Last night, Congress passed free trade agreements with Korea, Panama and Colombia, an important step toward opening dynamic and fast growing markets. After waiting for several years, these agreements will help level the playing field and allow U.S. companies to export more goods and services abroad, which will lead directly to more jobs at home.
These agreements will remove existing barriers to free trade in those countries, such as tariffs, regulatory barriers, and red tape. Currently, if a U.S. company wanted to sell a product in South Korea or Colombia, it had to pay an average tariff of around 12 percent; in Panama, the tariff was 7 percent. While American companies have been paying tariffs, many of our most tenacious competitors from the European Union and Canada have implemented trade agreements and are gaining market share at the expense of U.S companies.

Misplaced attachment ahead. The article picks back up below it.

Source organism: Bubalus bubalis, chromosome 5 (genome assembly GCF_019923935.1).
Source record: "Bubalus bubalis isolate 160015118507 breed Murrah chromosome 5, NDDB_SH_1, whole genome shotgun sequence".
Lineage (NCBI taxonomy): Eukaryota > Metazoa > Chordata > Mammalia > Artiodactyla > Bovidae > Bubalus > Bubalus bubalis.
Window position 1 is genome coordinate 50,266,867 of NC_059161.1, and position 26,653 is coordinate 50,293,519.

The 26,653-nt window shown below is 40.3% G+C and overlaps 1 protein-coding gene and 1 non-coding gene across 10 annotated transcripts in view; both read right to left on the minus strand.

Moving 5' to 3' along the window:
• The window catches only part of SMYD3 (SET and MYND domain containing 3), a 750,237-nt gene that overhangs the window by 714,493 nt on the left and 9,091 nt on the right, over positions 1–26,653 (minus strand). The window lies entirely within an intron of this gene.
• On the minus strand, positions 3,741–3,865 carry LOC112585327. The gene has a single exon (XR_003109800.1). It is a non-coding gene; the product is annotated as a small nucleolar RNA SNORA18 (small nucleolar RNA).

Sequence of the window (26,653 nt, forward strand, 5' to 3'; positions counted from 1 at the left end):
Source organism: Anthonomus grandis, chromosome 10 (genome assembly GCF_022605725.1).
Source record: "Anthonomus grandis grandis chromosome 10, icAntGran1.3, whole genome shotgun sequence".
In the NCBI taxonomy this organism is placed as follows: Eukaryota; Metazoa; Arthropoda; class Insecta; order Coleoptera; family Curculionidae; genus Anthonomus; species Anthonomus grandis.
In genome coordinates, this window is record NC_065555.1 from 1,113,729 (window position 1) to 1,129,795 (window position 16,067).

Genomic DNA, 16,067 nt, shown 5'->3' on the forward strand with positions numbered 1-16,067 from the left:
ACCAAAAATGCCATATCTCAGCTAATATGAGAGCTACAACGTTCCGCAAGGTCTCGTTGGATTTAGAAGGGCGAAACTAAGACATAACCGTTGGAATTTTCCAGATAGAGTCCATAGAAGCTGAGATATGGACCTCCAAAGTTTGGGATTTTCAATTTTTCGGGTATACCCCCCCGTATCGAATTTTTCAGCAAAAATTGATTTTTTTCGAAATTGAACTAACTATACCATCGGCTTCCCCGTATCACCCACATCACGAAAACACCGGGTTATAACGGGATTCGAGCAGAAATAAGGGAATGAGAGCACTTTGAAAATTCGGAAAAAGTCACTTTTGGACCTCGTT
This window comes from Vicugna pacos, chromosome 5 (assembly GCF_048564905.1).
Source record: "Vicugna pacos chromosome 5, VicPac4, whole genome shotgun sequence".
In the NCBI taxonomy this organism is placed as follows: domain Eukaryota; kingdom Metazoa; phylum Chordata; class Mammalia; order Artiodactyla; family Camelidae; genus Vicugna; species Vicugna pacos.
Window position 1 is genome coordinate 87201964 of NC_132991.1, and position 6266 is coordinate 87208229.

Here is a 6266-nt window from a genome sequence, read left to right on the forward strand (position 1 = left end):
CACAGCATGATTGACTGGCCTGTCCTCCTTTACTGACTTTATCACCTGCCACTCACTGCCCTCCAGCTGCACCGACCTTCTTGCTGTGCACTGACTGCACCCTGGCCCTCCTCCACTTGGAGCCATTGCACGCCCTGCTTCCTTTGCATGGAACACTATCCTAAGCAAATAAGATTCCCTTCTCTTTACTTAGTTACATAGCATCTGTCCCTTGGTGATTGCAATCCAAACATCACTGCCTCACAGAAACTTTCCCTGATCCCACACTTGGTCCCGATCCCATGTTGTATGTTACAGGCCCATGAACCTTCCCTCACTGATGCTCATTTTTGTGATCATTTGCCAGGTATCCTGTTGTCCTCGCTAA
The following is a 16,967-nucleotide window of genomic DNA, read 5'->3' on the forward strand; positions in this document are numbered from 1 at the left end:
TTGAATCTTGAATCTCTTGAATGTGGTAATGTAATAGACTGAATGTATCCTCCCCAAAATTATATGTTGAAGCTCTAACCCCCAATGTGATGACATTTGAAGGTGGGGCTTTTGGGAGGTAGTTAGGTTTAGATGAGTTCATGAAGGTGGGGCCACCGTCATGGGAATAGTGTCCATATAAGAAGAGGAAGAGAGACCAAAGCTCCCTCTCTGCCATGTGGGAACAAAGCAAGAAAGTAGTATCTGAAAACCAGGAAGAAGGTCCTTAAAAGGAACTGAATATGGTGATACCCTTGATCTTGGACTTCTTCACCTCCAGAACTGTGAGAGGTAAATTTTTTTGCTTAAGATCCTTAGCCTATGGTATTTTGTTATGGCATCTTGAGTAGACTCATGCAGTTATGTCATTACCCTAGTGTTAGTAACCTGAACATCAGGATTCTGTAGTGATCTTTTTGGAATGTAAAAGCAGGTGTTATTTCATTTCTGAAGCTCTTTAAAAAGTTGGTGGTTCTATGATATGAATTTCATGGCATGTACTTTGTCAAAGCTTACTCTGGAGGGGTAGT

Consider the projected impact of just the three free trade agreements passed yesterday. With South Korea and Colombia growing twice as fast as the U.S., and Panama growing three times as fast, free access to their markets is essential. Last year, even with trade barriers still in place, GE earned $2 billion in revenues from those three markets. Freer access will yield even faster sales growth that will directly and positively impact job growth here at home. The White House estimates that the South Korean free trade agreement will support more than 70,000 American jobs, boosting U.S. exports by up to $11 billion.
GE will continue to highlight the importance of free trade agreements like the ones passed today and advocate for passage of future, similar deals. Here in the U.S., we have the world’s best companies and employees, but 95 percent of consumers live outside the U.S. Reaching them—on the same terms as our toughest competitors—will benefit us all.